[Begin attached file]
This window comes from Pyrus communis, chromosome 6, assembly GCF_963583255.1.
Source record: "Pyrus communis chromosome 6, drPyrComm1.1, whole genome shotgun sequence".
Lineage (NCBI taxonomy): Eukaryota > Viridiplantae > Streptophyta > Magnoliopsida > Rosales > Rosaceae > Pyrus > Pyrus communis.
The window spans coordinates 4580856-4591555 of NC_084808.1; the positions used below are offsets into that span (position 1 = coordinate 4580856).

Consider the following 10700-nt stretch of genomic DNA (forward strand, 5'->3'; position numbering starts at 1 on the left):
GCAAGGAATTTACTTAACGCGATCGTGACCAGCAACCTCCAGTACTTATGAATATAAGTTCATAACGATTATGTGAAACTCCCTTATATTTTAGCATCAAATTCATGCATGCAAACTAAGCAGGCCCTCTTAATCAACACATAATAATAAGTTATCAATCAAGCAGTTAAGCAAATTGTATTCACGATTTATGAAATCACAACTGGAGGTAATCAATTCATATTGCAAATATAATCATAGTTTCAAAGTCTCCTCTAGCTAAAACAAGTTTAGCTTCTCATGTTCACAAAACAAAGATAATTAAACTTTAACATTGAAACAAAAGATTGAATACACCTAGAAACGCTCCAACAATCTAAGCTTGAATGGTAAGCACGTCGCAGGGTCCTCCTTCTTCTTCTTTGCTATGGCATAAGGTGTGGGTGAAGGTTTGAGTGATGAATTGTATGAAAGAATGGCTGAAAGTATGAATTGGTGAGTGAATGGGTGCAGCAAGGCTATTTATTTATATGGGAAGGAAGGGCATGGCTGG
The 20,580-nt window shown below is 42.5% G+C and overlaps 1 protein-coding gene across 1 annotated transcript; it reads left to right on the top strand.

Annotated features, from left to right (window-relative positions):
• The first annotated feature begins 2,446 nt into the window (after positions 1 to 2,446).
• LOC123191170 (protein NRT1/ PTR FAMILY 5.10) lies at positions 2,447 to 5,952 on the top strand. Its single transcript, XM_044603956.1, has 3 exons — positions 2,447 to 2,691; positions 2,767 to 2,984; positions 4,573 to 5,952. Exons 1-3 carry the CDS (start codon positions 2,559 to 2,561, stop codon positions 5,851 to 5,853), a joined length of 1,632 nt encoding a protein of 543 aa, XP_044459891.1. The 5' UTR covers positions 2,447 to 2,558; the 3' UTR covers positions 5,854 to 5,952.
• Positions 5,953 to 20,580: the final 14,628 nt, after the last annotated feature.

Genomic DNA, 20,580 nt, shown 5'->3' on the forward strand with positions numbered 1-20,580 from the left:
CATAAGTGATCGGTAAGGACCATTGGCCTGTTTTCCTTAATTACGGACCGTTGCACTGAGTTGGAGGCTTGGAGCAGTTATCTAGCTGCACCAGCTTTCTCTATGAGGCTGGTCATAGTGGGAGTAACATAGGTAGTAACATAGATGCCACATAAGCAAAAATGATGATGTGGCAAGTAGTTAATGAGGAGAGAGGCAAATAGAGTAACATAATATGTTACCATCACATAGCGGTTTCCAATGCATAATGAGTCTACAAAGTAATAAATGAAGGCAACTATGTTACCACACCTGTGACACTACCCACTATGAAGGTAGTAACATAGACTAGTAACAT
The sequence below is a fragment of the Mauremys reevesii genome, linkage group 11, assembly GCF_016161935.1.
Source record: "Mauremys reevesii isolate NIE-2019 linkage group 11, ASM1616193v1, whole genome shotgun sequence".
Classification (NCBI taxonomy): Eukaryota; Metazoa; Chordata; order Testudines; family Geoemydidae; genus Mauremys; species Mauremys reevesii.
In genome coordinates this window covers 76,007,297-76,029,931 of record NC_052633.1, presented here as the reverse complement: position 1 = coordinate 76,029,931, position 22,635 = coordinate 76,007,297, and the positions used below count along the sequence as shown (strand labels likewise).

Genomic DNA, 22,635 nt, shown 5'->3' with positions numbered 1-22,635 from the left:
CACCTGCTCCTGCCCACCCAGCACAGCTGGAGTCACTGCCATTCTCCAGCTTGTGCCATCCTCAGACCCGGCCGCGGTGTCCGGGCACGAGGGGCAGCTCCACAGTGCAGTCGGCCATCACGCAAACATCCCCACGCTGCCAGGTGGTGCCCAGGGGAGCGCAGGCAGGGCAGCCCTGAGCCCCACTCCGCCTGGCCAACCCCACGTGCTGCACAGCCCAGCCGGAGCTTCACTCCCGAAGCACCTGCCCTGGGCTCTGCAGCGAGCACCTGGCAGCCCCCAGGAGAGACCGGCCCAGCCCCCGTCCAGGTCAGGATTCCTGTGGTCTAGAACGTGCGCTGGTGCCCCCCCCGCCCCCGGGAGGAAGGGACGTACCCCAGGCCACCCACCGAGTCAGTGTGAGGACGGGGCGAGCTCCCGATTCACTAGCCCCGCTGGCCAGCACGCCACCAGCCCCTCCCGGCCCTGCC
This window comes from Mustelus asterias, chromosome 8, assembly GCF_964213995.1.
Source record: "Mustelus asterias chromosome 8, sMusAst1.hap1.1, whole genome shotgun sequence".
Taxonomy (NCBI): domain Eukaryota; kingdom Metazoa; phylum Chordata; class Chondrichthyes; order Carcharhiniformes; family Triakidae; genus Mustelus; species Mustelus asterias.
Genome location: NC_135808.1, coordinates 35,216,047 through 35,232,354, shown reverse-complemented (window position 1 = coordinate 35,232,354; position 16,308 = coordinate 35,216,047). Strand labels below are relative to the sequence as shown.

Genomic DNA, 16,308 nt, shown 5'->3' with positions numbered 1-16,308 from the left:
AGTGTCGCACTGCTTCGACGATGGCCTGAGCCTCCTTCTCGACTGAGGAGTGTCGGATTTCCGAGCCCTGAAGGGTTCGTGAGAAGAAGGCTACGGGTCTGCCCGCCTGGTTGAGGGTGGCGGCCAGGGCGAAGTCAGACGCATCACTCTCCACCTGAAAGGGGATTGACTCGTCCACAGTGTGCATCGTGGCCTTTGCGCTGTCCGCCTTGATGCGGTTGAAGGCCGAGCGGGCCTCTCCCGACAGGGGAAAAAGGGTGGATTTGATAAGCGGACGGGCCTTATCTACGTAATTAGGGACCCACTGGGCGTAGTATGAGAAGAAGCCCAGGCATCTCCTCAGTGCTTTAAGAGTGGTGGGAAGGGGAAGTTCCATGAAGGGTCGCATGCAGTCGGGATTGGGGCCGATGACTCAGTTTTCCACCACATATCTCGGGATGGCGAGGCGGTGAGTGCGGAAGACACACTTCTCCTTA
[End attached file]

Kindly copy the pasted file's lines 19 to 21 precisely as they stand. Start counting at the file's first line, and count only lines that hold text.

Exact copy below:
CACCTGCTCCTGCCCACCCAGCACAGCTGGAGTCACTGCCATTCTCCAGCTTGTGCCATCCTCAGACCCGGCCGCGGTGTCCGGGCACGAGGGGCAGCTCCACAGTGCAGTCGGCCATCACGCAAACATCCCCACGCTGCCAGGTGGTGCCCAGGGGAGCGCAGGCAGGGCAGCCCTGAGCCCCACTCCGCCTGGCCAACCCCACGTGCTGCACAGCCCAGCCGGAGCTTCACTCCCGAAGCACCTGCCCTGGGCTCTGCAGCGAGCACCTGGCAGCCCCCAGGAGAGACCGGCCCAGCCCCCGTCCAGGTCAGGATTCCTGTGGTCTAGAACGTGCGCTGGTGCCCCCCCCGCCCCCGGGAGGAAGGGACGTACCCCAGGCCACCCACCGAGTCAGTGTGAGGACGGGGCGAGCTCCCGATTCACTAGCCCCGCTGGCCAGCACGCCACCAGCCCCTCCCGGCCCTGCC
This window comes from Mustelus asterias, chromosome 8, assembly GCF_964213995.1.
Source record: "Mustelus asterias chromosome 8, sMusAst1.hap1.1, whole genome shotgun sequence".